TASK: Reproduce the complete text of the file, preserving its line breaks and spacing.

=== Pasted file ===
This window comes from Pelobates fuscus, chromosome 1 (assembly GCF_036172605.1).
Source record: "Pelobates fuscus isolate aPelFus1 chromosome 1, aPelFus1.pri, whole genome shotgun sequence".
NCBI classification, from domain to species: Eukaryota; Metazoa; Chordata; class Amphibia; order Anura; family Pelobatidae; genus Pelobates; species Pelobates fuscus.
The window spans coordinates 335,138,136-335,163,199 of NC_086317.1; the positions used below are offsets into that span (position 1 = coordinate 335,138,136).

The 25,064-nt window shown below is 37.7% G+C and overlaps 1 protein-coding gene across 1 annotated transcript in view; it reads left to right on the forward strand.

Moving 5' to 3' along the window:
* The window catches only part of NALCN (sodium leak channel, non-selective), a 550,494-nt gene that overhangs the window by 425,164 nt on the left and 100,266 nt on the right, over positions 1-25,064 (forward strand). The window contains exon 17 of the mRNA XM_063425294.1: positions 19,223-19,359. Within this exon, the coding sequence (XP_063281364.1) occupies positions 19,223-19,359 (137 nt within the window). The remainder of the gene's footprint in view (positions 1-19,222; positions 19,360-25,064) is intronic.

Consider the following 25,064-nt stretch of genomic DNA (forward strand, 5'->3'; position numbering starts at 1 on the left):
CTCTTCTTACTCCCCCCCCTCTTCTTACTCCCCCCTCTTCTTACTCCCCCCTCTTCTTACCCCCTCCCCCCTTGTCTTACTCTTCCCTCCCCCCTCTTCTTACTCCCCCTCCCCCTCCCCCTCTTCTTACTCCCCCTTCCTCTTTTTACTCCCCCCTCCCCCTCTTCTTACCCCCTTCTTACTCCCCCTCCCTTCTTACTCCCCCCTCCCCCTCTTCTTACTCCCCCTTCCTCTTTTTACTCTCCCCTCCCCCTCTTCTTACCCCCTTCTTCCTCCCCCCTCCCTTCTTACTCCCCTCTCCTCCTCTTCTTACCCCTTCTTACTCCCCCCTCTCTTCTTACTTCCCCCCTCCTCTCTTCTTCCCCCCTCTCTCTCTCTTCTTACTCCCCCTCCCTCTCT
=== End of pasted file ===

This window comes from Pelobates fuscus, chromosome 1 (assembly GCF_036172605.1).
Source record: "Pelobates fuscus isolate aPelFus1 chromosome 1, aPelFus1.pri, whole genome shotgun sequence".
NCBI classification, from domain to species: Eukaryota; Metazoa; Chordata; class Amphibia; order Anura; family Pelobatidae; genus Pelobates; species Pelobates fuscus.
The window spans coordinates 335,138,136-335,163,199 of NC_086317.1; the positions used below are offsets into that span (position 1 = coordinate 335,138,136).

The 25,064-nt window shown below is 37.7% G+C and overlaps 1 protein-coding gene across 1 annotated transcript in view; it reads left to right on the forward strand.

Moving 5' to 3' along the window:
* The window catches only part of NALCN (sodium leak channel, non-selective), a 550,494-nt gene that overhangs the window by 425,164 nt on the left and 100,266 nt on the right, over positions 1-25,064 (forward strand). The window contains exon 17 of the mRNA XM_063425294.1: positions 19,223-19,359. Within this exon, the coding sequence (XP_063281364.1) occupies positions 19,223-19,359 (137 nt within the window). The remainder of the gene's footprint in view (positions 1-19,222; positions 19,360-25,064) is intronic.

Consider the following 25,064-nt stretch of genomic DNA (forward strand, 5'->3'; position numbering starts at 1 on the left):
CTCTTCTTACTCCCCCCCCTCTTCTTACTCCCCCCTCTTCTTACTCCCCCCTCTTCTTACCCCCTCCCCCCTTGTCTTACTCTTCCCTCCCCCCTCTTCTTACTCCCCCTCCCCCTCCCCCTCTTCTTACTCCCCCTTCCTCTTTTTACTCCCCCCTCCCCCTCTTCTTACCCCCTTCTTACTCCCCCTCCCTTCTTACTCCCCCCTCCCCCTCTTCTTACTCCCCCTTCCTCTTTTTACTCTCCCCTCCCCCTCTTCTTACCCCCTTCTTCCTCCCCCCTCCCTTCTTACTCCCCTCTCCTCCTCTTCTTACCCCTTCTTACTCCCCCCTCTCTTCTTACTTCCCCCCTCCTCTCTTCTTCCCCCCTCTCTCTCTCTTCTTACTCCCCCTCCCTCTCT